Federal investigators announced multiple arrests and indictments Thursday in an insider trading scheme that involved four of Wall Street's biggest institutions. Margaret Warner reports, and then guests discuss the case.
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Federal investigators announced multiple arrests and indictments yesterday in an insider trading scheme that was notable in both its scope and complexity.
The case goes back six years, involving more than a dozen people, more than $15 million in illicit profits, and includes employees of four of Wall Street's biggest institutions, UBS, Bear Stearns, Morgan Stanley and Bank of America.
To tell us the story and the impact of all this are Jenny Anderson, who's covering the story for the New York Times, and John Coffee, professor of securities law at Columbia Law School. For the record, he has advised Wall Street firms, stock exchanges and regulators, but has never been connected with this case or any participant.
Welcome, both of you. Thanks for joining us.
Jenny, first describe to us how this whole scheme worked. There was one young figure at the center of it, at the beginning of it, a young hedge fund manager at Bear Stearns named Erik Franklin. How did it operate?
JENNY ANDERSON, New York Times:
Well, if we think about it from Erik Franklin's point of view, we've got a trader who's trying to get an edge, who's trying to get ahead in the markets, and he's looking for information that no one else has, material, nonpublic information, and he gets it from two different ways, two different streams of information.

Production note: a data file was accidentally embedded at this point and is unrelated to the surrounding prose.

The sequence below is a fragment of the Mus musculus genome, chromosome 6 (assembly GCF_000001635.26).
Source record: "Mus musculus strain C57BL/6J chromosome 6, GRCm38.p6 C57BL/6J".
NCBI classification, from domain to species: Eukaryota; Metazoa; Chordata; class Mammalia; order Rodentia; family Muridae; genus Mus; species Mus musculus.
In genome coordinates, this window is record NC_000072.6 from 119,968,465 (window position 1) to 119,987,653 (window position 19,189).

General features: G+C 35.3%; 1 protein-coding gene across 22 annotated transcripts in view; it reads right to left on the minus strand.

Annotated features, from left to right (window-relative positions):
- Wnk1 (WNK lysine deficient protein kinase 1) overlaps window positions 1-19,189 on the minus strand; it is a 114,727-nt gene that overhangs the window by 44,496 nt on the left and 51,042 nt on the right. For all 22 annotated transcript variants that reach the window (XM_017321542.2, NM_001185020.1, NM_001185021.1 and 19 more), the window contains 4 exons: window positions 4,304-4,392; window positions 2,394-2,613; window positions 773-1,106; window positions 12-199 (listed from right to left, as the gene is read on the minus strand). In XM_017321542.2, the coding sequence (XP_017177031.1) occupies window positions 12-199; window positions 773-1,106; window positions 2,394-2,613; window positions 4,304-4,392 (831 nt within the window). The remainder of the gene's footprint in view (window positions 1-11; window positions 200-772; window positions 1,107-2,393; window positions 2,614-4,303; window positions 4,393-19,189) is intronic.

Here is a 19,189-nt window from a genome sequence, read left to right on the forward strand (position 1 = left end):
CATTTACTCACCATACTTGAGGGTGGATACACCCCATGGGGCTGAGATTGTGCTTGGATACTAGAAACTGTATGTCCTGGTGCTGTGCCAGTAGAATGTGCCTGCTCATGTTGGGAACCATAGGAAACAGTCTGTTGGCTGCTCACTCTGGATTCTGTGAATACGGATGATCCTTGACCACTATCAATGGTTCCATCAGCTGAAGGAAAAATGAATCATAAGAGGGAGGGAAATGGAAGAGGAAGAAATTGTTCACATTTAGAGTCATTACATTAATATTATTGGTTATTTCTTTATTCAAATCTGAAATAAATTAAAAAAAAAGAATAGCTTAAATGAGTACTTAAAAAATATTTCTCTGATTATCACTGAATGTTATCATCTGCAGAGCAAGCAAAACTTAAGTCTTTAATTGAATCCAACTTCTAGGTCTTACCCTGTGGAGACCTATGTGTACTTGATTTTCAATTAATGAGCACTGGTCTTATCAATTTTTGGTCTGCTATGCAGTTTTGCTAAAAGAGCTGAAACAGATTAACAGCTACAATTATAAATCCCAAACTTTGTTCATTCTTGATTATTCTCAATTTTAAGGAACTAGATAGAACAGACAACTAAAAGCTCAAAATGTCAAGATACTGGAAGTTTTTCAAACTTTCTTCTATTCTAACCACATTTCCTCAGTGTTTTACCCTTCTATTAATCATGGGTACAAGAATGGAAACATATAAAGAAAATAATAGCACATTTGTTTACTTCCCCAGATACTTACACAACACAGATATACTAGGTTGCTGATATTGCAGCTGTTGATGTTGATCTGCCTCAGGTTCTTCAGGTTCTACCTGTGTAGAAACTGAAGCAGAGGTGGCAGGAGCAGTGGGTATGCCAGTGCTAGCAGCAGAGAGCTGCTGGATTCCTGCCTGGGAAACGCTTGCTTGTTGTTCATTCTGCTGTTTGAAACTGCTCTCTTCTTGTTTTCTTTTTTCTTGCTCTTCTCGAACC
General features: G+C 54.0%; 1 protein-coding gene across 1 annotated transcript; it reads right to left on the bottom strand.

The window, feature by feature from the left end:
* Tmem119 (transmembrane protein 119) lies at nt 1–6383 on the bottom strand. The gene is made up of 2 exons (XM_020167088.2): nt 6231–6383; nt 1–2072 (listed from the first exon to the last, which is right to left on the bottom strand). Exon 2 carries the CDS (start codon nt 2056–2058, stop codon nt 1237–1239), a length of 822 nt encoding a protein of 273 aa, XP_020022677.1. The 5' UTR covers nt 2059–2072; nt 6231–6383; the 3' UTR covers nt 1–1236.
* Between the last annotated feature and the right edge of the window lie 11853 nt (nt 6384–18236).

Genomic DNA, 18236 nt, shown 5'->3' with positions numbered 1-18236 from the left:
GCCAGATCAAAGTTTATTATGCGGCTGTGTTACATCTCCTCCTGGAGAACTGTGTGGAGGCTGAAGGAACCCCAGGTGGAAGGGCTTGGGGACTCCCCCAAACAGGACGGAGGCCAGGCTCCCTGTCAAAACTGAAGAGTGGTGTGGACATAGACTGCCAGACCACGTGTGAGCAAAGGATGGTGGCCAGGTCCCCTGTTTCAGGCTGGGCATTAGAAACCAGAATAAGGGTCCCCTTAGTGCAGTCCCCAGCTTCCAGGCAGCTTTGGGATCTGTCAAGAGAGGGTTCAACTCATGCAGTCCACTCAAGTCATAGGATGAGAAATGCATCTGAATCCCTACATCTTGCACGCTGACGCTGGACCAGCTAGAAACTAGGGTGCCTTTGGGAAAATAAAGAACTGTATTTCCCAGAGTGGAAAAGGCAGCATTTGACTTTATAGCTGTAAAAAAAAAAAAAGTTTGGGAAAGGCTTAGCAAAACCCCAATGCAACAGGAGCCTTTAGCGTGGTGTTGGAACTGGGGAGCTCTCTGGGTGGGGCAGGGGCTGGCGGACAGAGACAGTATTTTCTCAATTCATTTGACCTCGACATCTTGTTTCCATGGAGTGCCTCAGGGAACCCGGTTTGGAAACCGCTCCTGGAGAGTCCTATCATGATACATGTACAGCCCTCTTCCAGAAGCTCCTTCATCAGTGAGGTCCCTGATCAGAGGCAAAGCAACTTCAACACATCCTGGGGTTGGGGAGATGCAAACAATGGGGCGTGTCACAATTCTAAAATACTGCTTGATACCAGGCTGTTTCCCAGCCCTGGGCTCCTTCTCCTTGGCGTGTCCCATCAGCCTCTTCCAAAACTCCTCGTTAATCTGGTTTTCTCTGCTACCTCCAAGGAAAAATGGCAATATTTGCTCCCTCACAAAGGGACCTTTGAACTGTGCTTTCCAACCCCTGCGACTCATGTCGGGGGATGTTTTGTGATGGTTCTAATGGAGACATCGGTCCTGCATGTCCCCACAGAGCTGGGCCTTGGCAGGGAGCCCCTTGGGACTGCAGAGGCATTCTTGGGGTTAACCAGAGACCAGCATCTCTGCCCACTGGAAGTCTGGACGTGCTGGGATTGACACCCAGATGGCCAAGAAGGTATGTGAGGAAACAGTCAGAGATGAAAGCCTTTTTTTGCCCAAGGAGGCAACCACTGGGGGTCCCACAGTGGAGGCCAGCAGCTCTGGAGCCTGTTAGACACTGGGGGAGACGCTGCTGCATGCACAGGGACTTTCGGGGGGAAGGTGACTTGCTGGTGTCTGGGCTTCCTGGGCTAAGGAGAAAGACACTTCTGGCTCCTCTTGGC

One of them comes from UBS, from a friend of his, a man named Mr. Guttenberg, who works in the research department at UBS. He knows when stocks are going to be upgraded or downgraded. And when those stocks are upgraded or downgraded, there's an impact on the stock.
An upgrade will likely push the stock higher and a downgrade the stock lower. He tips off his friend, Mr. Franklin, allegedly, as these cases outline, that there will be upgrades and downgrades in hundreds of stocks, and Mr. Franklin trades on that information, quickly in and out of the stocks and makes instantaneous profits.
The other one was a little bit more of an old-fashioned insider trading, back to the days of Ivan Boesky and Dennis Levine, where you had at Morgan Stanley, which is a major investment bank that does a lot of mergers and acquisitions.
There was a compliance lawyer, named Randi Collotta, who allegedly decided that she wanted in on some of the action. She wanted to make some money, so she and her husband asked a friend to do some trading on information about pending mergers and acquisitions.
She had this information as a compliance officer. She gave it to the trader. He made money, and they split the profits.
Through some of the people involved in that trickle down made it to Erik Franklin, as well, so he was able to trade on information about upgrades and downgrades, as well as information about pending mergers and acquisitions.
Explain, also, what methods they used to escape detection for at least five years.
Well, again, some very tried and true, old-fashioned ways. They met in the Oyster Bar, and they hatched this plan. They met in prearranged places to exchange cash. But they also acquired disposable cell phones, and they texted one another with special codes as to which stocks would go up and down. And they developed their own language to convey the information to one another.